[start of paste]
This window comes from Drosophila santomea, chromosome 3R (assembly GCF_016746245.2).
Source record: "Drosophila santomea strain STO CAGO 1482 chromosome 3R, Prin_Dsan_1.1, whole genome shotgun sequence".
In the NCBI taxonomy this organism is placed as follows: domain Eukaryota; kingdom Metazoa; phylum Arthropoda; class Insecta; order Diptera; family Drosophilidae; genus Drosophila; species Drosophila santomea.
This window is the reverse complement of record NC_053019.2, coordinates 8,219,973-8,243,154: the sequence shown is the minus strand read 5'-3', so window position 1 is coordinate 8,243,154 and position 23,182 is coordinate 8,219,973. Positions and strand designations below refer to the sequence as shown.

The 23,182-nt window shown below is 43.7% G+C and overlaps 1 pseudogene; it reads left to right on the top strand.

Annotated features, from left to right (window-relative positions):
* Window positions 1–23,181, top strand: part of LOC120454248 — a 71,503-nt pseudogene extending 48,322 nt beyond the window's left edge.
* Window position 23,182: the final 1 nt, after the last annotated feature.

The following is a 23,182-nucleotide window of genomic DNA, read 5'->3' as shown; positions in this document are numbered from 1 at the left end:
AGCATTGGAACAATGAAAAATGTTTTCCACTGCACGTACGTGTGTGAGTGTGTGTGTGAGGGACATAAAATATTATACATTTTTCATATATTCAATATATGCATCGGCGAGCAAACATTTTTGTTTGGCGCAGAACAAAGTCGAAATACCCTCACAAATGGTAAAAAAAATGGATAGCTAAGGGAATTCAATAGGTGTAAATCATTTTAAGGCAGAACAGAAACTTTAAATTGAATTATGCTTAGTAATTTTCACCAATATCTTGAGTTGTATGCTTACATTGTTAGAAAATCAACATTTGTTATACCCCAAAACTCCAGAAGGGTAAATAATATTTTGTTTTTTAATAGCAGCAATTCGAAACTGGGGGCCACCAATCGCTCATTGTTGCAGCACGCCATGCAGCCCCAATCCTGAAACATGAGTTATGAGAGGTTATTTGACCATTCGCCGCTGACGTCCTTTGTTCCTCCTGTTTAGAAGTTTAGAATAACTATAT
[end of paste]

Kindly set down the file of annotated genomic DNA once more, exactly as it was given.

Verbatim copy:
This window comes from Drosophila santomea, chromosome 3R (assembly GCF_016746245.2).
Source record: "Drosophila santomea strain STO CAGO 1482 chromosome 3R, Prin_Dsan_1.1, whole genome shotgun sequence".
In the NCBI taxonomy this organism is placed as follows: domain Eukaryota; kingdom Metazoa; phylum Arthropoda; class Insecta; order Diptera; family Drosophilidae; genus Drosophila; species Drosophila santomea.
This window is the reverse complement of record NC_053019.2, coordinates 8,219,973-8,243,154: the sequence shown is the minus strand read 5'-3', so window position 1 is coordinate 8,243,154 and position 23,182 is coordinate 8,219,973. Positions and strand designations below refer to the sequence as shown.

The 23,182-nt window shown below is 43.7% G+C and overlaps 1 pseudogene; it reads left to right on the top strand.

Annotated features, from left to right (window-relative positions):
* Window positions 1–23,181, top strand: part of LOC120454248 — a 71,503-nt pseudogene extending 48,322 nt beyond the window's left edge.
* Window position 23,182: the final 1 nt, after the last annotated feature.

The following is a 23,182-nucleotide window of genomic DNA, read 5'->3' as shown; positions in this document are numbered from 1 at the left end:
AGCATTGGAACAATGAAAAATGTTTTCCACTGCACGTACGTGTGTGAGTGTGTGTGTGAGGGACATAAAATATTATACATTTTTCATATATTCAATATATGCATCGGCGAGCAAACATTTTTGTTTGGCGCAGAACAAAGTCGAAATACCCTCACAAATGGTAAAAAAAATGGATAGCTAAGGGAATTCAATAGGTGTAAATCATTTTAAGGCAGAACAGAAACTTTAAATTGAATTATGCTTAGTAATTTTCACCAATATCTTGAGTTGTATGCTTACATTGTTAGAAAATCAACATTTGTTATACCCCAAAACTCCAGAAGGGTAAATAATATTTTGTTTTTTAATAGCAGCAATTCGAAACTGGGGGCCACCAATCGCTCATTGTTGCAGCACGCCATGCAGCCCCAATCCTGAAACATGAGTTATGAGAGGTTATTTGACCATTCGCCGCTGACGTCCTTTGTTCCTCCTGTTTAGAAGTTTAGAATAACTATAT